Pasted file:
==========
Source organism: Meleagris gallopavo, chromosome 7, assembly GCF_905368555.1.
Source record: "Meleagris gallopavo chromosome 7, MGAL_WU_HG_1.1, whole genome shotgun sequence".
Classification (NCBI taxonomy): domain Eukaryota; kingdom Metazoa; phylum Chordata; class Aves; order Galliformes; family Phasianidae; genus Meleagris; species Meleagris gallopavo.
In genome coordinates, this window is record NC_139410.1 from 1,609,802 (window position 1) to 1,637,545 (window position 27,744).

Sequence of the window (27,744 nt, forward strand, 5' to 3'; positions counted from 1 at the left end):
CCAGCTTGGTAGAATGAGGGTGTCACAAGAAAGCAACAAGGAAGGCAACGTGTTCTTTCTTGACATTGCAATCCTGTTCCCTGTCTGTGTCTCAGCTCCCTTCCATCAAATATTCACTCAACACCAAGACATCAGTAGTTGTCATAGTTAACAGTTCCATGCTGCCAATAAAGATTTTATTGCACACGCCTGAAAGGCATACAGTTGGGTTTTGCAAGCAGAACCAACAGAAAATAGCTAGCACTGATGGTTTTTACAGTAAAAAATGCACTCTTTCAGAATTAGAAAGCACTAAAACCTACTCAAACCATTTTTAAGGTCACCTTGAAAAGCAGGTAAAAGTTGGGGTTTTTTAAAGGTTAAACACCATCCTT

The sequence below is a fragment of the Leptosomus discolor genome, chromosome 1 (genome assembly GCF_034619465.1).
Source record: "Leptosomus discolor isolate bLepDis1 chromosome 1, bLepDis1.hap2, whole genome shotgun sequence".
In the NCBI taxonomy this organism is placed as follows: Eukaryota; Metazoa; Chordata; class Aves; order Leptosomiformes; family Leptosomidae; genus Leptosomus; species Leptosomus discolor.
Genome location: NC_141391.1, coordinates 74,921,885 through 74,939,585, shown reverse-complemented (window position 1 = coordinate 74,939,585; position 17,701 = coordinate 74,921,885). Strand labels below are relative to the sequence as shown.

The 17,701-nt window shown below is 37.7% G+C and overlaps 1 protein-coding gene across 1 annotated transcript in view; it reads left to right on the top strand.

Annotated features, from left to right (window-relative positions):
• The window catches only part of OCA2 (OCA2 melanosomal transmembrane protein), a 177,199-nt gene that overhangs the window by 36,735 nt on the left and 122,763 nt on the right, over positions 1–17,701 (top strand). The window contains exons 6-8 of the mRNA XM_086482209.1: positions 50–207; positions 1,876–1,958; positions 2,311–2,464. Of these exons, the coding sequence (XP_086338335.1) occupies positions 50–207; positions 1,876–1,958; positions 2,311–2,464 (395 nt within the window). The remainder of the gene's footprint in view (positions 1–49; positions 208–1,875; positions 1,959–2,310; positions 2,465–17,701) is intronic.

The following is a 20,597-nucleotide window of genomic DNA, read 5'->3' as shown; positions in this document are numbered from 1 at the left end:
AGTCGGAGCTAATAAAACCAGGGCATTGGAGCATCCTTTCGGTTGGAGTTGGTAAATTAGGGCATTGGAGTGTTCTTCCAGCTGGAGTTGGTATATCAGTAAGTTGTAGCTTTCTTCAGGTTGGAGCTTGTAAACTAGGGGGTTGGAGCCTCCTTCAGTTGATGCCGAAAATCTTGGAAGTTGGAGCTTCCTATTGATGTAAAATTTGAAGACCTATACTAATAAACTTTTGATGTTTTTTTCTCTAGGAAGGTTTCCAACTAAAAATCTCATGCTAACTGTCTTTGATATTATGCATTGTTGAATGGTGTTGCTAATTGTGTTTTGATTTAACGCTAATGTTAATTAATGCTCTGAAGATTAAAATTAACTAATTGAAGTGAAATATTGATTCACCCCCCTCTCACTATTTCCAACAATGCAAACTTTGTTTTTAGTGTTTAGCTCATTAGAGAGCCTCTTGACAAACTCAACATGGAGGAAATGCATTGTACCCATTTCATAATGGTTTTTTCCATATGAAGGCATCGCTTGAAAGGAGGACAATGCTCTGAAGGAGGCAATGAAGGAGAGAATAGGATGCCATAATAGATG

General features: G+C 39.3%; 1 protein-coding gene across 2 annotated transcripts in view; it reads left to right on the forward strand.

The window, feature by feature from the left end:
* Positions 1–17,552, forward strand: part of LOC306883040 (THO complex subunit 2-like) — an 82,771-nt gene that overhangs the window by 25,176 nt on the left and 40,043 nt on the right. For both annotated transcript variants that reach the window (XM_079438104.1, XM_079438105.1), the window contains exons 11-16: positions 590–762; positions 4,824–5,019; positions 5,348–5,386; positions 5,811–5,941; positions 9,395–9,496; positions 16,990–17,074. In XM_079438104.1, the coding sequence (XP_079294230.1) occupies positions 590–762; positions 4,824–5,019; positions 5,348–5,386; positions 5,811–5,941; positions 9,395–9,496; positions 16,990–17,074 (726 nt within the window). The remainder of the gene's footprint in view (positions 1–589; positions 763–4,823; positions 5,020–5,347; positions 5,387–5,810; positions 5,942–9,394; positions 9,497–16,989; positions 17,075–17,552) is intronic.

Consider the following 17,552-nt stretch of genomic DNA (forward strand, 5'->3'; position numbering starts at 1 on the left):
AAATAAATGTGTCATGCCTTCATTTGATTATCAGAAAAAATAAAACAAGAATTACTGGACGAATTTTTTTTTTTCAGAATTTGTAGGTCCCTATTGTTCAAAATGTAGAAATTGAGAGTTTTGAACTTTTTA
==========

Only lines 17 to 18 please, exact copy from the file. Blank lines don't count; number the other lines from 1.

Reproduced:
The window, feature by feature from the left end:
* Positions 1–17,552, forward strand: part of LOC306883040 (THO complex subunit 2-like) — an 82,771-nt gene that overhangs the window by 25,176 nt on the left and 40,043 nt on the right. For both annotated transcript variants that reach the window (XM_079438104.1, XM_079438105.1), the window contains exons 11-16: positions 590–762; positions 4,824–5,019; positions 5,348–5,386; positions 5,811–5,941; positions 9,395–9,496; positions 16,990–17,074. In XM_079438104.1, the coding sequence (XP_079294230.1) occupies positions 590–762; positions 4,824–5,019; positions 5,348–5,386; positions 5,811–5,941; positions 9,395–9,496; positions 16,990–17,074 (726 nt within the window). The remainder of the gene's footprint in view (positions 1–589; positions 763–4,823; positions 5,020–5,347; positions 5,387–5,810; positions 5,942–9,394; positions 9,497–16,989; positions 17,075–17,552) is intronic.